world building mistakes

6 Mistakes to Avoid When Worldbuilding

Worldbuilding is required when crafting a story that deviates from what is generally accepted as the world we occupy.  That’s right, I said required. If a story doesn’t follow the “rules” of today, then you actually need to sit and think about the reasons it’s different and build a new world around those reasons.

If it’s different then you need to do some worldbuilding. Period. Regardless of the size of those differences, you’ll need to know what they are.  As you’re picking those differences apart, let’s look at a few mistakes and pitfalls to avoid so you’re not left with a messy world and angry readers.

Some common mistakes are…

Spending too much time on worldbuilding.

Yes, you need to build your world and yes, you need to make sure you explain the whys and hows, but don’t allow yourself to get buried beneath everything until you’re spending more time building a world than actually writing. There’s no reason to develop a massive alphabet or grammatical structure of sentences for a magical being that only uses one word in their language. If all your character does is use the word goge to mean dog, then I want you to stop right there with the language research and construction.

Creating things you’ll never use.

This was touched on in item 1, but I’ll reiterate. If you aren’t going to use grammar, don’t spend the time figuring it out. If the familial structure isn’t addressed in any story, don’t bother with it. If a family tree isn’t important to a book, don’t build one.

Forgetting to look ahead.

If you’re writing a series, the biggest hiccup is not thinking about how a rule you established in book one will affect book two, three, or five. If werewolves are born not made and immortal in book one, what are you going to do with a human mate in book five that needs to be turned into a werewolf?

A world without conflict.

There’s conflict everywhere in our everyday world. There should be conflict in your fantasy world as well. Not everything can be happy-shiny perfect. Perfect is boring! Make sure there’s a conflict that affects or touches your characters.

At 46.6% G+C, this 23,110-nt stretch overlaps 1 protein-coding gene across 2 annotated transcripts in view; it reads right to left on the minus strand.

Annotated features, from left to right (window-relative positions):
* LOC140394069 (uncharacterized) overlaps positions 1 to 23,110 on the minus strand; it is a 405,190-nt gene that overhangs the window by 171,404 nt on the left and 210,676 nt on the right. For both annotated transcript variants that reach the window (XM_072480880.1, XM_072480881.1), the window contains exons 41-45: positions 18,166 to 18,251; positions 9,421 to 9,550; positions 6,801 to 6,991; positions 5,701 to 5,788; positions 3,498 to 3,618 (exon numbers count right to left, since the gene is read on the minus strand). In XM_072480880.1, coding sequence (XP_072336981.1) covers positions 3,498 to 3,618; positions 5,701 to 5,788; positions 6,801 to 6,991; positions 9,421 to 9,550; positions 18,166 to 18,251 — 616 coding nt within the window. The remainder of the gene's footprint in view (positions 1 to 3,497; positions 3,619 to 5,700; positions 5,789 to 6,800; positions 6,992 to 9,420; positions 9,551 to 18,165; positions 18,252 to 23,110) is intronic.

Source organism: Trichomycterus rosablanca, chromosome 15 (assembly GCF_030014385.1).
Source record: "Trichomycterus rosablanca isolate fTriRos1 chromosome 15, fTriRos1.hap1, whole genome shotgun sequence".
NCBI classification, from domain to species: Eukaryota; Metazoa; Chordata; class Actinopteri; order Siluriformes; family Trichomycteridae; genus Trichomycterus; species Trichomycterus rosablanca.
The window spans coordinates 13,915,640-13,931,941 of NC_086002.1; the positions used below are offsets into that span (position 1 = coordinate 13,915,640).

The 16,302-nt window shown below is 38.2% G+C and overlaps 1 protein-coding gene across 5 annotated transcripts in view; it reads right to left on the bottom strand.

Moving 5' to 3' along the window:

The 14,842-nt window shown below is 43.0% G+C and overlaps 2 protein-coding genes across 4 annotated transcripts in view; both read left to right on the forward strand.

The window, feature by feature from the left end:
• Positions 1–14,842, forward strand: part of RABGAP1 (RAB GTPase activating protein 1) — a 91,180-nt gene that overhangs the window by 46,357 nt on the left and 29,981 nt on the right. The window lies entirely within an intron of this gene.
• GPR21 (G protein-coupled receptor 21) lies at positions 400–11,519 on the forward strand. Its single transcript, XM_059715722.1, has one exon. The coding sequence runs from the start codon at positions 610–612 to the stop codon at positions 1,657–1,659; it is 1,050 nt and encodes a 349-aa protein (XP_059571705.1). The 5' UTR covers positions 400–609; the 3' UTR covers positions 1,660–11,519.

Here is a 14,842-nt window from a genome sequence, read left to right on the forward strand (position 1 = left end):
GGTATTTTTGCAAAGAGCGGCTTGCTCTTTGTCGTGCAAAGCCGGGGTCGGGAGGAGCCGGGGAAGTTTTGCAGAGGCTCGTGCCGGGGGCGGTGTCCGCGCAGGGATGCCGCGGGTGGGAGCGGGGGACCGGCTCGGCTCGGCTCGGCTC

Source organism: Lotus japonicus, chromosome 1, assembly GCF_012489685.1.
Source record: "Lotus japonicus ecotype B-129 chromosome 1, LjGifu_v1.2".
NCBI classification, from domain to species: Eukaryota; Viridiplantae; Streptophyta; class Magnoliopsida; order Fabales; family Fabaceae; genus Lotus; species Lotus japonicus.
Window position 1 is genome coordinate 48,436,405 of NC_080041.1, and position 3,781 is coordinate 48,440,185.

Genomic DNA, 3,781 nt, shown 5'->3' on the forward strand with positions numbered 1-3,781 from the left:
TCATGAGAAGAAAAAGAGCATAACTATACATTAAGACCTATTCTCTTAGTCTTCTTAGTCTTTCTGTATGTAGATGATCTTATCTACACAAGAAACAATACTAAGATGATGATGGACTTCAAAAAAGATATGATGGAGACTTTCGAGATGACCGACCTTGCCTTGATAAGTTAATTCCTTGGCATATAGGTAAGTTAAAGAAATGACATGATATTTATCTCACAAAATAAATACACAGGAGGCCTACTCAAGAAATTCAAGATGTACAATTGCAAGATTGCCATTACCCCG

A world we’ve seen before.

It’s totally fine to be inspired by various books you’ve read or movies you’ve seen. It’s utterly impossible to come up with something that’s wholly original anymore. That said, don’t copy another’s world in its entirety. Put your own flavor and twist on things that tweak your imagination. Just don’t copy another’s work. Don’t be guilty of derivative copyright infringement! (Yes, it’s a thing.)

Forgetting and breaking the rules.

You’ve made up a bunch of rules for your world, so don’t forget them. Why? Because then you’ll break them! A reader is willing to suspend belief for your fantasy world, but they won’t forgive you for breaking your own rules. That’s why I created my SERIES BIBLE. It’s also why I have a FREE worldbuilding workbook available at the end of this post. Write your rules and never break them.

Those are the biggies in my opinion, but what are others you may have experienced? Is there anything that’s acted as a huge stumbling block for you? Share your thoughts so we can all avoid these hiccups and build better worlds for our fantabulous readers!

Looking for a place to keep track of your worldbuilding? My SERIES BIBLE is available in my shop and you can also download my FREE worldbuilding workbook below.  Just drop in your email and have a download link sent right to your inbox.

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Celia Kyle

Celia Kyle is a New York Times and USA Today bestselling author of paranormal and science fiction romance, as well as non-fiction for authors.

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